Unfortunately after El Tour de Phoenix I came down with a nasty head and
chest cold, so I didn't ride at all between the 6th and the 14th. I felt
fairly recovered by Friday and did a loop around Bush Highway to see how
my chest felt. I still had a bit of a cough, but was feeling pretty good
otherwise, so I decided to go ahead with the 200k brevets over the
weekend and they were hard, very hard. I expected the climbing, but
climbing combined with strong headwinds was a bit much.
The drive to Reserve NM took about almost 6 hours and when I got there I had developed some pain in my neck and right shoulder. I slept ok Friday night, but still had that pain in my neck and shoulder when the ride started. It did loosen up during the day, but pretty much stuck with me all weekend and is still bothering me today.
Saturday's ride was scheduled to start at 8am, but nobody thought about the hour time difference between Arizona and New Mexico. I decided to play it safe and was ready at 7am Arizona time, which turned out to be the correct time. There were supposed to be five riders, but one guy arrived late (time difference got him). I rode with a couple other riders at the start, but they stopped when the guy who was late drove up. One rider went off the front early. I caught him on the second major climb. We talked for a little while before he dropped back. Turns out he raced in RAAM 2004 with the 8 person Insight relay team and will be racing RAAM again this year as part of a 2 person relay team. Nice guy.
The ride to Eager was pretty nice. There were some hard climbs, but there was a tail wind most of the way. There was one long stretch of relatively flat area where I was able to easily maintain 30+ because of that tail wind. Along that stretch I had a front tire flat. It wasn't a blow out, but the tire went flat pretty quick. Nothing quite like going from over 30+ to zero in a really short space! It was completely flat by the time I got stopped. I'm just glad it didn't happen on a descent!
There is a long very gradual climb when you first leave Eager. That tail wind had become a strong cross/head wind. When I hit the actual climb up to Sunrise, it turned into a strong head wind. There were several stretches where my speed dropped under 6 MPH. It was a slow, tedious climb to the top with at least three false summits - yes, I did curse after the second false summit! There was still quite a bit of snow on the ground near Sunrise and that wind started shifting around, so there were some pretty good sections where it was a tail wind and I made some good time into Show Low. Total distance was 117 miles and it took me about 7.5 hours including stops. The RAAM racer finished about an hour later, but he spent about a half hour having lunch in Eager.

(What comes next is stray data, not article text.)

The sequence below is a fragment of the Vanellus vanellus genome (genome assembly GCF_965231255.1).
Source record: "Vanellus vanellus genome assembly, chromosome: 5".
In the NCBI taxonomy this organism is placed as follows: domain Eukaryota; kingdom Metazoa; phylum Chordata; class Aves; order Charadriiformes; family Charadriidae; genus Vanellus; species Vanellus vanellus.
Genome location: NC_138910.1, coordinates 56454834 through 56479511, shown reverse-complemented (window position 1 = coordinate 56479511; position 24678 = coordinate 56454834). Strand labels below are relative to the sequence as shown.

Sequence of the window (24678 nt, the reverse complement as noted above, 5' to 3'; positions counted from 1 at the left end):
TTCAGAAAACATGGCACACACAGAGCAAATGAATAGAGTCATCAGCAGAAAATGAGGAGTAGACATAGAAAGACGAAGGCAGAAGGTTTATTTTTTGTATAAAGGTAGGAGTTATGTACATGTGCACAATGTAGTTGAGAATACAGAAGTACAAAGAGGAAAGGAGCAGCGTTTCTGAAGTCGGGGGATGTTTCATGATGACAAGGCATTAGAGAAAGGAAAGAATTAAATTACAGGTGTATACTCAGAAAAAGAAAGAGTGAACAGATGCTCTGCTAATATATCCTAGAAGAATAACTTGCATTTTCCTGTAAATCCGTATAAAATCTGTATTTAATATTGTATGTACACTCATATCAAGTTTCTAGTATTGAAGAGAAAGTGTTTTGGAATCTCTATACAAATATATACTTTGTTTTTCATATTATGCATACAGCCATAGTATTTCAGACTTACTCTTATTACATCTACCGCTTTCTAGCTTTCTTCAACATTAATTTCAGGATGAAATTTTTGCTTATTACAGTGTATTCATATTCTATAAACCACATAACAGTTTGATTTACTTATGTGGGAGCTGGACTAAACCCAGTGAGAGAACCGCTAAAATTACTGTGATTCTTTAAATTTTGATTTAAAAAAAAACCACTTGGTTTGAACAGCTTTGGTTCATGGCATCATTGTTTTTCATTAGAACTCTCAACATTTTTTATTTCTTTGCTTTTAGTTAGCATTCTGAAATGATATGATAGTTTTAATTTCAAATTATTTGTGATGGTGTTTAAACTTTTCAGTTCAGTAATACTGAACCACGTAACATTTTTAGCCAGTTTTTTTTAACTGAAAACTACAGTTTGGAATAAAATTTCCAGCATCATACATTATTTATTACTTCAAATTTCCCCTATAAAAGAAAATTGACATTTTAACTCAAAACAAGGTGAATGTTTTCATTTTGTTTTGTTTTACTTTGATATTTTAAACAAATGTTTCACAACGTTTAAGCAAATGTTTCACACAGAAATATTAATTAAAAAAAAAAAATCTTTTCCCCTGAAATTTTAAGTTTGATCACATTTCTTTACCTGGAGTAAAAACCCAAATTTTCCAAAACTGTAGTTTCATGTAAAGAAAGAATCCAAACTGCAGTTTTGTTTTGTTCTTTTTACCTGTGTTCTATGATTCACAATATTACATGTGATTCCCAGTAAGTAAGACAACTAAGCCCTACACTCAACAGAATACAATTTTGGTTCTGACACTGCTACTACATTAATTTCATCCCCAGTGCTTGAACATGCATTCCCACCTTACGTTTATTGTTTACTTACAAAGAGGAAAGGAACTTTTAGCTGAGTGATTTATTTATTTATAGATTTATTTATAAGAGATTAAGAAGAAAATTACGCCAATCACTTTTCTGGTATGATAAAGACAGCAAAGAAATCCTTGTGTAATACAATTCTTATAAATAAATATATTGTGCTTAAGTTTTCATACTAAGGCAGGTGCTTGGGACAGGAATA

Sunday's ride was harder. There was less climbing, but the wind was stronger and lasted longer than Saturday. When we left the hotel I got through a light as it was changing and everyone else got caught by it. The wind didn't start to get strong until close to Springerville, so it only took about 2.5 hours to get there from Show Low on US 60. I was the first one to the checkpoint, but five or six riders showed up within 5 minutes. I don't like stopping for long, so I left the checkpoint shortly after they got there. The wind had picked up pretty good and I only got very brief respites when the road turned. That stretch that I was able to go 30+ through on Saturday was hell. I'm glad I put my aerobars on for the weekend because I stayed in them most of the day other than when I was climbing. I was going so slow that I kept expecting the Colorado folks to catch me, but they must have been suffering as much as me.
There was another checkpoint in Alpine that I stayed at a little longer than I normally would. Riders started showing up when I was thinking about hitting the road again. The wind seemed to shift with the turns in the road, so I felt like I was battling a head wind all the way to the final turn to Reserve. It's too bad too because there were some really nice descents that would have been a lot more fun without the wind pushing my bike around. Going up one climb I caught up to John Hughes, the managing director of the Ultra Marathon Cycling Association. He had a nasty crash on some railroad tracks late last year (broke his pelvis in a couple places) and is still recovering, so he wasn't doing the full distance. He rode with the SAG vehicle between some of the checkpoints, which is why he was out in front of everyone. We talked for a few minutes about the Death Ride (I was wearing my DR jersey) then he dropped back. Another nice guy.
I finally caught a break from the wind the last 7 miles into Reserve. The brevet course had us leave Reserve and go 9 miles to a small place called Cruzville. There was a nice tail wind on the way out, but with some climbing. That head wind was back for the return to Reserve, but there was a lot more descending, so it wasn't too bad. I crossed paths with Susan Plonsky (Arizona's Regional Brevet Administrator) just as I was getting back into Reserve. Sunday's ride took about 8.5 hours (including stops) and was 127 miles. I finished about 10 minutes ahead of John Lee Ellis, the Colorado Regional Brevet Administrator and the guy who's managing the Ultra Marathon Cycling Association's Mileage Challenge and Year Rounder Challenge. I've traded emails with him several times this year, so it was nice to meet him.
Overall it was a very challenging weekend. I haven't downloaded my ride data yet, but I spent a lot of time in zone 4 on Saturday. On Sunday I stayed mostly in Zone 3, but noticed that I had a hard time keeping my cadence up and my average cadence is probably somewhere in the mid 70's. No knee problems, but my legs are sore.
Copyright © 2005 by Mike Enfield. All rights reserved.
Revised: 04/06/09 11:29:49 -0700.